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Open Access Research article

Pharmaceutical quality of seven generic Levodopa/Benserazide products compared with original Madopar® / Prolopa®

Urs E Gasser1, Anton Fischer2, Jan P Timmermans2 and Isabelle Arnet3*

Author Affiliations

1 ClinResearch Ltd, Aesch, Switzerland

2 F. Hoffmann-La Roche Ltd, Basel, Switzerland

3 Pharmaceutical Care Research Group, Department of Pharmaceutical Sciences, University of Basel, Klingelbergstr. 50, Basel, 4056, Switzerland

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BMC Pharmacology and Toxicology 2013, 14:24  doi:10.1186/2050-6511-14-24

Published: 23 April 2013

Abstract

Background

By definition, a generic product is considered interchangeable with the innovator brand product. Controversy exists about interchangeability, and attention is predominantly directed to contaminants. In particular for chronic, degenerative conditions such as in Parkinson’s disease (PD) generic substitution remains debated among physicians, patients and pharmacists. The objective of this study was to compare the pharmaceutical quality of seven generic levodopa/benserazide hydrochloride combination products marketed in Germany with the original product (Madopar® / Prolopa® 125, Roche, Switzerland) in order to evaluate the potential impact of Madopar® generics versus branded products for PD patients and clinicians.

Methods

Madopar® / Prolopa® 125 tablets and capsules were used as reference material. The generic products tested (all 100 mg/25 mg formulations) included four tablet and three capsule formulations. Colour, appearance of powder (capsules), disintegration and dissolution, mass of tablets and fill mass of capsules, content, identity and amounts of impurities were assessed along with standard physical and chemical laboratory tests developed and routinely practiced at Roche facilities. Results were compared to the original “shelf-life” specifications in use by Roche.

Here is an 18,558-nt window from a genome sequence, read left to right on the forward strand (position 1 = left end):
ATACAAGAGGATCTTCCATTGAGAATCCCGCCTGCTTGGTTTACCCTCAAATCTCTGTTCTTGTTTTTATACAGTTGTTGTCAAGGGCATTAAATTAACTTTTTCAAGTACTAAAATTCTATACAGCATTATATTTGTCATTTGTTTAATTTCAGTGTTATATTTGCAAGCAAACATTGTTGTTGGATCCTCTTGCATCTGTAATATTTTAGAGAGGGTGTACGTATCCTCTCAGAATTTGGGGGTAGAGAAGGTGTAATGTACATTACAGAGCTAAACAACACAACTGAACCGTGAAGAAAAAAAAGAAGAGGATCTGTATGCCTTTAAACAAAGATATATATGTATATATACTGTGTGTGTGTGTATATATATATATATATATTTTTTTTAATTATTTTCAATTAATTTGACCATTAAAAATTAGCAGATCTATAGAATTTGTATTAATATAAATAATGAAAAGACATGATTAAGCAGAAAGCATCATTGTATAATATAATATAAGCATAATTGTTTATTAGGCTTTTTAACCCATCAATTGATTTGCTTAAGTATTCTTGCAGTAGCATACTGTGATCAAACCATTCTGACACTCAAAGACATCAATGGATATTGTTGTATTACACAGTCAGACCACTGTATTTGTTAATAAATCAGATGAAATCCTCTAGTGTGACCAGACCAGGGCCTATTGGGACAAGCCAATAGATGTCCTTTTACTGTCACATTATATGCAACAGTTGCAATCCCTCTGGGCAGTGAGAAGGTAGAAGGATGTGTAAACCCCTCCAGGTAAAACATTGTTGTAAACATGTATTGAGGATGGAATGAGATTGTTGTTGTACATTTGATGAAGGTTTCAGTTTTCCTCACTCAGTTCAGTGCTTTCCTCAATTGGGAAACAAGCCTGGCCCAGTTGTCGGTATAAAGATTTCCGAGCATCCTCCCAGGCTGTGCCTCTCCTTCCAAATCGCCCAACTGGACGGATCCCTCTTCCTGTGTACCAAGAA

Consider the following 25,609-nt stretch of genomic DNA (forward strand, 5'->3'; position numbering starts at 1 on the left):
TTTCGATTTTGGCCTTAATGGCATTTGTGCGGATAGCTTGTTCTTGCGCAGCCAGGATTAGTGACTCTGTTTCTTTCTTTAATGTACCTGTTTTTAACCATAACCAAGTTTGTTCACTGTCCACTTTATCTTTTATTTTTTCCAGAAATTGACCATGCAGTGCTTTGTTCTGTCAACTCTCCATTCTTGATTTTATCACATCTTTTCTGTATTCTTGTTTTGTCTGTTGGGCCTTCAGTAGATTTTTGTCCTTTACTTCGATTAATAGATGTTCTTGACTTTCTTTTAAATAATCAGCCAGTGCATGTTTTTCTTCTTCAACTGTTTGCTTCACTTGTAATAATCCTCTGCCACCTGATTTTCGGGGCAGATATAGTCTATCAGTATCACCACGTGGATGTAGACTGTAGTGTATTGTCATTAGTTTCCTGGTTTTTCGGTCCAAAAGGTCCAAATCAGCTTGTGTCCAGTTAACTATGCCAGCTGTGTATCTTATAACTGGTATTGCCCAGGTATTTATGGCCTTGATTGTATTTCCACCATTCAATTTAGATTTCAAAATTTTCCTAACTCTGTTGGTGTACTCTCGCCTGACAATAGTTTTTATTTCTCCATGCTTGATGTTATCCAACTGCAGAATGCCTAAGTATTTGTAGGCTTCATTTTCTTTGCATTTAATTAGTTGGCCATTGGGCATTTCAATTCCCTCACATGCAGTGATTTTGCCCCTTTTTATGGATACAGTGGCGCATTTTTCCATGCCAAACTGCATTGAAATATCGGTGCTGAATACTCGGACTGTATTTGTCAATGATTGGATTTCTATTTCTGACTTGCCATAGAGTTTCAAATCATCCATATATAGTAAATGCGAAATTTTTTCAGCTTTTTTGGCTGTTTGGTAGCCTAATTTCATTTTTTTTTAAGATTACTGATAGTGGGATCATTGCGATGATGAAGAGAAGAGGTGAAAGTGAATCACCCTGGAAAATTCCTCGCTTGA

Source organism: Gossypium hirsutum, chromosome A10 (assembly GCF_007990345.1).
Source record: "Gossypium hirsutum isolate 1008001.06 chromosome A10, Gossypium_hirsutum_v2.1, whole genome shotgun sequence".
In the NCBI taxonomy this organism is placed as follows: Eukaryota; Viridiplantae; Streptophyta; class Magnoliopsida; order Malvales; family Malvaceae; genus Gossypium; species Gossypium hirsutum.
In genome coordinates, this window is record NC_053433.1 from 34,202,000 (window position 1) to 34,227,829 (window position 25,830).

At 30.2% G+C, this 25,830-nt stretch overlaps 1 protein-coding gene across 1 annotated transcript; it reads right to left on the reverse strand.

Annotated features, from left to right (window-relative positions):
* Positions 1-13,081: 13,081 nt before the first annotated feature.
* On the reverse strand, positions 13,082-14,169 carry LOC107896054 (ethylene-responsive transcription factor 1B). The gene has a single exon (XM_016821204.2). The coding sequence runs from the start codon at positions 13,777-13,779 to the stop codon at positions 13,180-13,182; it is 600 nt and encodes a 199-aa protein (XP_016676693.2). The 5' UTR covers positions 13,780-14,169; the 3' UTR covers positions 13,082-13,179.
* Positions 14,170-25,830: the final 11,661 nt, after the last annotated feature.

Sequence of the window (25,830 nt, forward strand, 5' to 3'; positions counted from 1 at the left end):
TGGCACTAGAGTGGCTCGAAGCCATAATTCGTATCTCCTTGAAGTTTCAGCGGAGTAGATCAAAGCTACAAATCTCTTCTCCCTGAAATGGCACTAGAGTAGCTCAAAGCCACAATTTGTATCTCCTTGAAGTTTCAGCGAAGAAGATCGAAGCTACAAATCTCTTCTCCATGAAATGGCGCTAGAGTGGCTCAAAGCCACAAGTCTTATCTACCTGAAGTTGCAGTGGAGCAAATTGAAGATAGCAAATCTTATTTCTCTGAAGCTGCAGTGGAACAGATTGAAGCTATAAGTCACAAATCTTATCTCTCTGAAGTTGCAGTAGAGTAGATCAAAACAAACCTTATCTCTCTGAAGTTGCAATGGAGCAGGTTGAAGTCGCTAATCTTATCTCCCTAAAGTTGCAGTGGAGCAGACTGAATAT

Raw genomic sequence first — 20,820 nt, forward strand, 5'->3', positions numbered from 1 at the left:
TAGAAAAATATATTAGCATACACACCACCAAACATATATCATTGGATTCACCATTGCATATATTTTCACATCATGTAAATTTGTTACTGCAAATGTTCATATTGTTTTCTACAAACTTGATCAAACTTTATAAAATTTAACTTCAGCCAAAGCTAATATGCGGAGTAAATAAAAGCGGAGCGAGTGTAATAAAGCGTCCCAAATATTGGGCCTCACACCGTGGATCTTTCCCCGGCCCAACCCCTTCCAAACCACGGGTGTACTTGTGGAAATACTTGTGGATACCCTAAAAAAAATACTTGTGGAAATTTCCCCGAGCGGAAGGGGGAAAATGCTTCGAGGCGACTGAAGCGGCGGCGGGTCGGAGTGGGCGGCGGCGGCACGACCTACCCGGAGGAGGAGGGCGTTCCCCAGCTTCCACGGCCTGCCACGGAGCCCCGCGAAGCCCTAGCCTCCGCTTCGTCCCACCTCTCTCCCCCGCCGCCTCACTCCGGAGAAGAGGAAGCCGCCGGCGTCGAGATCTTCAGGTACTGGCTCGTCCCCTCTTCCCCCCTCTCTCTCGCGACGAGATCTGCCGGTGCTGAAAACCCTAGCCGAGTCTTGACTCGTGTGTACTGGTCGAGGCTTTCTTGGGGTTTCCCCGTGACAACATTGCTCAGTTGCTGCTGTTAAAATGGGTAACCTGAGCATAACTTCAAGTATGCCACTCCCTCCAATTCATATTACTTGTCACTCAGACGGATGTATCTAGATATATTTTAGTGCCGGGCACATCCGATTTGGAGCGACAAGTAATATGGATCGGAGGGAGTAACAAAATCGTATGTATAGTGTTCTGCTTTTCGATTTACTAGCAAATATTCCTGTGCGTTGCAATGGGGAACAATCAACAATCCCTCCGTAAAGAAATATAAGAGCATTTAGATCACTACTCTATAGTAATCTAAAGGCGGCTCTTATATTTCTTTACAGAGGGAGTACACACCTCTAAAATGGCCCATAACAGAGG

Results

Each of the seven generic products had one or two parameters outside the specifications. Deviations for the active ingredients ranged from +8.4% (benserazide) to −7.6% (levodopa) in two tablet formulations. Degradation products were measured in marked excess (+26.5%) in one capsule formulation. Disintegration time and dissolution for levodopa and benserazide hydrochloride at 30 min were within specifications for all seven generic samples analysed, however with some outliers.

Conclusions

Deviations for the active ingredients may go unnoticed by a new user of the generic product, but may entail clinical consequences when switching from original to generic during a long-term therapy. Degradation products may pose a safety concern. Our results should prompt caution when prescribing a generic of Madopar®/Prolopa®, and also invite to further investigations in view of a more comprehensive approach, both pharmaceutical and clinical.

Keywords:
Parkinson’s Disease; Levodopa; Benserazide hydrochloride; Pharmaceutical quality; Generics